The company that engineered the relocation of the Gay Head Light last spring will play a central role in restoring the brick tower in the coming years.

At their meeting Tuesday, the Aquinnah selectmen agreed to hire International Chimney Corporation of Buffalo, N.Y., to evaluate the condition of the historic lighthouse, identify needed repairs and provide a preliminary budget.

Work to restore a metal railing around the tower has already begun, but a town lighthouse advisory board recommended having the entire structure surveyed to set the course for future projects. Board chairman Len Butler told the selectmen that any structural issues will take priority. “I don’t think there is anything seriously wrong, but we will let the engineers look at that,” he said.

International Chimney has restored a number of lighthouses in the United States, including the Southeast Lighthouse on Block Island and the Cape Hatteras Light in North Carolina.

Work by the company on the Gay Head Light last year will provide a starting point for the survey and reduce the overall cost to the town.

Noting the advice of town counsel, Mr. Butler said a survey costing less than $10,000 would not need to go out to bid. International Chimney has offered to do the work for $9,800.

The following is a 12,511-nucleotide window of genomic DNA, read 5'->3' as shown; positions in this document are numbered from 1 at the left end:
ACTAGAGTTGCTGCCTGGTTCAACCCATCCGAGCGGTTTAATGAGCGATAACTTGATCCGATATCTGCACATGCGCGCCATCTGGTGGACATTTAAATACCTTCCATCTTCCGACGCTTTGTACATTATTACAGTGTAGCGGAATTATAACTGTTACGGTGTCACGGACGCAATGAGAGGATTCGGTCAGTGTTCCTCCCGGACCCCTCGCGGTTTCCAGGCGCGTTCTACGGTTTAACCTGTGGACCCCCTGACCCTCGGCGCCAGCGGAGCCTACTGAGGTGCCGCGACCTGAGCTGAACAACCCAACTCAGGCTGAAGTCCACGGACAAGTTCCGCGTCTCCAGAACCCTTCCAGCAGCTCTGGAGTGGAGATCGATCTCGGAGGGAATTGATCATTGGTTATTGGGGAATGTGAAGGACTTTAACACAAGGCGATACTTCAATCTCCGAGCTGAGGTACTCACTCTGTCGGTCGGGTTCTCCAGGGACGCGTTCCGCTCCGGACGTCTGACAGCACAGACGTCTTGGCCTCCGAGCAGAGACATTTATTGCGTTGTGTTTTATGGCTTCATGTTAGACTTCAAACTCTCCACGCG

Work is expected to begin in May, and Mr. Butler expected to have a report by summer. He didn’t think safety would be an issue for visitors. “The only thing that was considered somewhat dangerous is being addressed, and that’s the railings,” he said.

The board will meet next week to review proposals for managing the lighthouse.

In other business, the selectmen hired Island contractor Gordon Perry to continue renovations at town hall, where walls are being added to create more offices and increase privacy. Town voters approved $15,000 for the project in November.

The selectmen also voted to extend a right of entry for contractor J-Way Inc. of Avon Ohio, so it can remove its dredging equipment and repair some damage at the West Basin. The company had hoped to finish dredging Menemsha Channel by Jan. 31, but a late start has delayed the project to next fall. The right of entry had expired Monday and was extended to March 7.